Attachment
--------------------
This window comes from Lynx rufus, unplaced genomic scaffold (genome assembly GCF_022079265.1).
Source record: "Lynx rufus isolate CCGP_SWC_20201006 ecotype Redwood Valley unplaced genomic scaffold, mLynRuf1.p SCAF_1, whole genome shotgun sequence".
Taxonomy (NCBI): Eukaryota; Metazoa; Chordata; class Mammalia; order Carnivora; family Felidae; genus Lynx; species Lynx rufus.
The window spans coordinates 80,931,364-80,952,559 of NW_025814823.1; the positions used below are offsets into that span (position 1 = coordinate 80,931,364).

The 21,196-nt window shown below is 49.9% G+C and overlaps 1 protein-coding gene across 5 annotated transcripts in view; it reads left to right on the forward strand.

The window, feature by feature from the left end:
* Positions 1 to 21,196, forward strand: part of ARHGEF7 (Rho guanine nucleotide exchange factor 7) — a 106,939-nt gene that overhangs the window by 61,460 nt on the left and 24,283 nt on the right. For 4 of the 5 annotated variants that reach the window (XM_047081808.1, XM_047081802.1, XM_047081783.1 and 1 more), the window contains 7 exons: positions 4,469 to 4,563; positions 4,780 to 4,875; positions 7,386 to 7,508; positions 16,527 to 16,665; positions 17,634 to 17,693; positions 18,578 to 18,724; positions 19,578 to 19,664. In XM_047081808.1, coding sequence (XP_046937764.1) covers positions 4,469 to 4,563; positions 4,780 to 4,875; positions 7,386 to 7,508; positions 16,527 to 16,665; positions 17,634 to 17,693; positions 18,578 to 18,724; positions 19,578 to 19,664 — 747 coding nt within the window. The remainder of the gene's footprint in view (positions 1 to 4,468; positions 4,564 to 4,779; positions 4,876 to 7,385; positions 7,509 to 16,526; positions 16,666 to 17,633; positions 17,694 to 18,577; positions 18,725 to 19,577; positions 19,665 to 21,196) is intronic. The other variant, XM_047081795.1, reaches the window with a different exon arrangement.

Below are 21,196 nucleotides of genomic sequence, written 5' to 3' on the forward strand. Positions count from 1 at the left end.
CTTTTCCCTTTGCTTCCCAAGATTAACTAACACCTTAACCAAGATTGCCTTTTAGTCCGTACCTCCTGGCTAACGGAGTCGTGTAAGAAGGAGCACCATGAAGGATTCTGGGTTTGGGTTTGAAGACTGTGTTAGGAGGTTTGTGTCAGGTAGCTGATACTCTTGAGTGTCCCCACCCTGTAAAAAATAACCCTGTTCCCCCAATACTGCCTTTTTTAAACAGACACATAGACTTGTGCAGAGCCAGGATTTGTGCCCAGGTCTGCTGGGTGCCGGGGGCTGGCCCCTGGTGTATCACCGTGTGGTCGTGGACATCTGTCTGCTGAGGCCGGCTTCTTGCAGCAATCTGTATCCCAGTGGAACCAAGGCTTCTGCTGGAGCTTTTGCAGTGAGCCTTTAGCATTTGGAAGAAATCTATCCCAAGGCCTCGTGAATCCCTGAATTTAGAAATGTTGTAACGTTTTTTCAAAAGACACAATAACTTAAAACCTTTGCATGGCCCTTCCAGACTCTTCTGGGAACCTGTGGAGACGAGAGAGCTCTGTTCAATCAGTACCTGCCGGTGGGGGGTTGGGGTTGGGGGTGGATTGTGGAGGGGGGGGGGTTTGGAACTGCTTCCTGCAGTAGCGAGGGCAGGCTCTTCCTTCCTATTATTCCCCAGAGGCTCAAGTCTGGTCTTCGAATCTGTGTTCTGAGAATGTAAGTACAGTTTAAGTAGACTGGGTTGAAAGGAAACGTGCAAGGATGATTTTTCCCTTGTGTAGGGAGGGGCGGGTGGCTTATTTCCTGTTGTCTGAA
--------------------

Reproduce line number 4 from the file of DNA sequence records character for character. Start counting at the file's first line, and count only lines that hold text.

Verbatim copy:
The window spans coordinates 80,931,364-80,952,559 of NW_025814823.1; the positions used below are offsets into that span (position 1 = coordinate 80,931,364).